Public Papers - 1991 - August
Statement on Signing the Emergency Unemployment Compensation Act of 1991
Today I am signing H.R. 3201, the ``Emergency Unemployment Compensation Act of 1991.'' This bill would authorize .5 billion primarily for a Federal program of emergency unemployment compensation that would bypass the discipline of the Bipartisan Budget Agreement. H.R. 3201 specifies that this new program and other provisions of the bill will not take effect unless I designate the associated spending as an emergency under the Balanced Budget and Emergency Deficit Control Act of 1985, as amended. For the following reasons, I will not designate the direct spending and the appropriations authorized in H.R. 3201 as an emergency.
The Administration, the Chairman of the Board of Governors of the Federal Reserve System, and most private forecasters believe that the recession has ended and that a recovery appears to be under way. Recent official figures show that the GNP for the second quarter of this year actually increased. Last month's drop in the unemployment rate is another encouraging sign. Although the unemployment rate may continue to react with a lag, it should decline further with the economic growth that is forecast for the rest of this year.
By historical standards, the current unemployment rate would not be cause for ``emergency'' action to trigger additional benefits above and beyond those provided by current law. When the Congress last created a temporary Federal supplemental compensation program in 1982, the unemployment rate exceeded 10 percent -- much higher than the current rate of 6.8 percent. When that program was allowed to expire in 1985, unemployment was still higher than the current rate.
While it is not a satisfactory substitute for a job, I am gratified that the present unemployment compensation system -- including its provisions for extended benefits -- is providing .4 billion in payments to the unemployed this fiscal year. The present system will continue to provide benefits for those who are eligible.
Under current circumstances, an emergency designation could be counterproductive. It could signal the abandonment of the fiscal discipline of the 1990 budget agreement. This would have a negative effect on financial markets, could jeopardize the recovery, and thus might increase unemployment just when the projected recovery would otherwise have been decreasing unemployment.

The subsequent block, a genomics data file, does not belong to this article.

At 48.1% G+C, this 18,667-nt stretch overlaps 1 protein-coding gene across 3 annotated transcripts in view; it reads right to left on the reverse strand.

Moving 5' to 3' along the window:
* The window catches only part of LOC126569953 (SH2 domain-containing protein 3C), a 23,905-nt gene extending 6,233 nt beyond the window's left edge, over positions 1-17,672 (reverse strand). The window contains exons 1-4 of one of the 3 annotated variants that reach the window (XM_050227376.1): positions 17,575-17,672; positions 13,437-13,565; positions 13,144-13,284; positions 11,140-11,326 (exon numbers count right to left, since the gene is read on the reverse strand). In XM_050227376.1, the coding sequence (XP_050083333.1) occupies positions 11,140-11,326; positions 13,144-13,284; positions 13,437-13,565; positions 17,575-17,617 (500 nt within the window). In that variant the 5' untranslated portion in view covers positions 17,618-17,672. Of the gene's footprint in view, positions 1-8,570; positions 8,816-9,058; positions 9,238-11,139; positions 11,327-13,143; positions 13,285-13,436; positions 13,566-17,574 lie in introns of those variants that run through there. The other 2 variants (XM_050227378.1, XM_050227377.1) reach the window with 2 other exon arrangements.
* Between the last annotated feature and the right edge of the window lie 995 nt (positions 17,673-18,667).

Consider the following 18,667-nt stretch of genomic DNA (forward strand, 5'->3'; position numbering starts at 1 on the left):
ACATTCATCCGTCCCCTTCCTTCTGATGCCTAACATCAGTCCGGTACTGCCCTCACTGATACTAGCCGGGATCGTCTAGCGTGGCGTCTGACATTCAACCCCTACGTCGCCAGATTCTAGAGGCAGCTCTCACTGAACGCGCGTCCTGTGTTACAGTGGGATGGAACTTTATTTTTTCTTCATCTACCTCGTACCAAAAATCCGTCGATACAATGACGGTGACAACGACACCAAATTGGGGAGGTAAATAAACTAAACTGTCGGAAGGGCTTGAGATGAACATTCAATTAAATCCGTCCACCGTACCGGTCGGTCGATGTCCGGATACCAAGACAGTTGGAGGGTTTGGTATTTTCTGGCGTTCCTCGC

In addition to the problem with the ``emergency'' designation, the Administration believes that the revised program of unemployment compensation authorized by H.R. 3201 is poorly designed and unnecessarily expensive, and could lead to slower reemployment. The new program would create four tiers of benefits providing from 4 to 20 weeks of compensation. Experience suggests that such a complex, cumbersome system would result in benefit delays, payment inaccuracies, and escalating administrative costs.
H.R. 3201 would expand ``emergency'' unemployment benefits to every State, even those with relatively low unemployment. It would abandon the measure of unemployment that has historically been used to trigger extended benefits and would substitute an overly broad measure that does not reflect the target group to be served: insured workers. Further, States could shift costs from the current Extended Benefit program, where the States pay 50 percent of the costs, to the new program, under which the Federal Government would assume 100 percent of the costs.
For all these reasons, the unemployment compensation program in H.R. 3201 is not an effective response to current economic conditions.
Of course, I am deeply concerned about those who have lost their jobs during the recession and am anxious to see them return to work at the earliest possible date.
To that end, it is essential that we take responsible actions to assure that the economic recovery and its associated job-creation continue and strengthen. With that objective in view, I urge the Congress to enact measures that will increase the Nation's competitiveness, productivity, and growth. At the same time, I am determined that we must continue to support the hard-won reforms to assure budget discipline and must avoid any measures that might threaten the prospects of continued economic recovery and job-creation.
The White House,
8 - 17 - 91
Note: H.R. 3201, approved August 17, was assigned Public Law No. 102 - 107.